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The Senate just passed a $95 billion foreign aid package. House Speaker Johnson vows to kill it.
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The Senate just passed a $95 billion foreign aid package. House Speaker Johnson vows to kill it.

The U.S. Senate passed a $95 billion foreign aid package Tuesday morning in a 70-29 vote after its opponents, who filibustered throughout the night, exhausted their floor time.

Although the bill has cleared the chamber with the help of 18 Republican senators — prompting thanks from Ukrainian President Volodymyr Zelenskyy — its fate in Congress is anything but certain.

Whereas House Democrats have vowed to exhaust all options to see it pass, House Speaker Mike Johnson (R-La.) indicated he would ensure the legislation won't survive, at least in its current form.

The bill's passage

Senate Majority Leader Chuck Schumer (D-N.Y.) suggested that the foreign aid package serves as a signal to Russian President Vladimir Putin that America is committed "to our allies in NATO."

"With this national security bill, the Senate keeps its word to Ukrainians in need of supplies, to innocent Palestinian civilians in need of relief, to Israelis in need of support, and to U.S. service members on patrol in the Indo-Pacific, the Red Sea, and around the world," wrote Schumer.

Sen. Mitch McConnell (R-Ky.), chief among the Republicans who championed the legislation, framed the foreign aid as a matter of ensuring that America's allies have the wherewithal to fight so that American soldiers won't have to.

"We haven't equipped the brave people of Ukraine, Israel, or Taiwan with lethal capabilities in order to win philanthropic accolades," said the Senate Republican leader. "We do it because it is in our own interest. We equip our friends to face our shared adversaries so we're less likely to have to spend American lives to defeat them."

Sen. Rand Paul (R-Ky.), who led the unsuccessful speaking filibuster, suggested House Republicans "more conservative than the Republicans in this body" would ultimately kill the bill, which he characterized as a "middle finger to every working man and woman in America, to every struggling family."

A previous version of the bill had a price tag of $118 billion and would have included $20.23 billion for American border security.

Recognizing that it would do little to secure the border — Democratic Sen. Chris Murphy (D-Conn.) had even admitted that the "border never closes" under the proposed scheme — House Republicans underscored the bill would be dead on arrival, prompting he Senate to go back to the drawing board.

The Senate repackaged the foreign aid bill, such that it now allots no additional funds for Department of Homeland Security's border security efforts. It does, however, earmark $60 billion for Ukraine and $14.1 billion for Israel. It also will fund $9.2 billion worth of humanitarian assistance, including to Gaza and the West Bank, and nearly $4.8 billion to American partners in the Indo-Pacific, reported CNN.

According to the Associated Press, the Ukraine-designated funds include $14 billion for the beleaguered nation to rearm itself through the purchase of weapons and munitions; $15 billion for military support services; $1.6 billion for Ukraine's private sector; and $8 billion to fund the Ukrainian government. An additional $480 million is earmarked for Ukrainians displaced by the war.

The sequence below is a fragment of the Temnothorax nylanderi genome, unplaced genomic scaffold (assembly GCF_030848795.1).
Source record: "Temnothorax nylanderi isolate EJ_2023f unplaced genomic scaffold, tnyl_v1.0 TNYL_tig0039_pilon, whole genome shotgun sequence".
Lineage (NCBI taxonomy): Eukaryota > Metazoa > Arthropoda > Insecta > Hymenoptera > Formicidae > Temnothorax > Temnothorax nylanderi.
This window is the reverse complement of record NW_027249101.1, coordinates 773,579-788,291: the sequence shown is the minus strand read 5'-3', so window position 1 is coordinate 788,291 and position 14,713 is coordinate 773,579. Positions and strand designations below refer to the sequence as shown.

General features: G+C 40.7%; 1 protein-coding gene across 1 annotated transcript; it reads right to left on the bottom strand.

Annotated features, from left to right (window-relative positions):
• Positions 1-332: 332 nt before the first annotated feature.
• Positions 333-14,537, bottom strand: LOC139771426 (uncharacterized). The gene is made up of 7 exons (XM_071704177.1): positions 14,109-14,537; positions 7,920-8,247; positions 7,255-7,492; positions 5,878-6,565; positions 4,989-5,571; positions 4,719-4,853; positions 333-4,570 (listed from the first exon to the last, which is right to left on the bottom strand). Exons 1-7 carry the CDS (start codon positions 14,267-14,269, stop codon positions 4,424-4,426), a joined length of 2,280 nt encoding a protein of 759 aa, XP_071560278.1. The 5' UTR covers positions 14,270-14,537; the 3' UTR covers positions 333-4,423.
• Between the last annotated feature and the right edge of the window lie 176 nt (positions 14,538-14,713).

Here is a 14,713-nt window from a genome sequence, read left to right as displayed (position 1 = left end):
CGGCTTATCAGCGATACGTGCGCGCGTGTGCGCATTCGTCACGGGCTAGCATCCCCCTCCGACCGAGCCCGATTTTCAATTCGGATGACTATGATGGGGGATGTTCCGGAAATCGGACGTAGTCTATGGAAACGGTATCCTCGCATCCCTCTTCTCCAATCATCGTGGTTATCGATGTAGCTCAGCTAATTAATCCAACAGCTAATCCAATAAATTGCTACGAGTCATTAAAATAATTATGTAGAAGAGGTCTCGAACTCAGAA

Of the funds the Senate would like to see directed to Israel, $4 billion would go toward boosting the nation's air defenses; $1.2 billion would bankroll its Iron Beam laser weapons system; and $2.5 billion would support American operations in the region.

Where Taiwan is concerned, the Senate would have it receive $1.9 billion to replenish its stock of weapons and $3.3 billion to build more American submarines.

A death in the House

House Speaker Mike Johnson (R-La.) indicated that the package will die a quick death in the House.

Hours ahead of the bill's passage, Johnson noted in a statement, "House Republicans were crystal clear from the very beginning of discussions that any so-called national security supplemental legislation must recognize that national security begins at our own border."

"The Senate did the right thing last week by rejecting the Ukraine-Taiwan-Gaza-Israel-Immigration legislation due to its insufficient border provisions, and it should have gone back to the drawing board to amend the current bill to include real border security provisions that would actually help end the ongoing catastrophe," wrote Johnson. "Instead, the Senate's foreign aid bill is silent on the most pressing issue facing our country."

Johnson suggested that House Republicans would have to take matters into their own hands.

"Now, in the absence of having received any single border policy change from the Senate, the House will have to continue to work its own will on these important matters," said Johnson. "America deserves better than the Senate's status quo."

House Minority Leader Hakeem Jeffries (D-N.Y.) alternatively vowed to see the bill pass.

"The time has come for Extreme MAGA Republicans and the Pro-Putin Caucus to end the political stunts and come together in a bipartisan manner to support America's national security priorities," Jeffries said in a statement last week.

"House Democrats are prepared to use every available legislative tool to make sure we get comprehensive national security legislation over the finish line," added Jeffries.

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Joseph MacKinnon

Joseph MacKinnon

Joseph MacKinnon is a staff writer for Blaze News. He lives in a small town with his wife and son, moonlighting as an author of science fiction.
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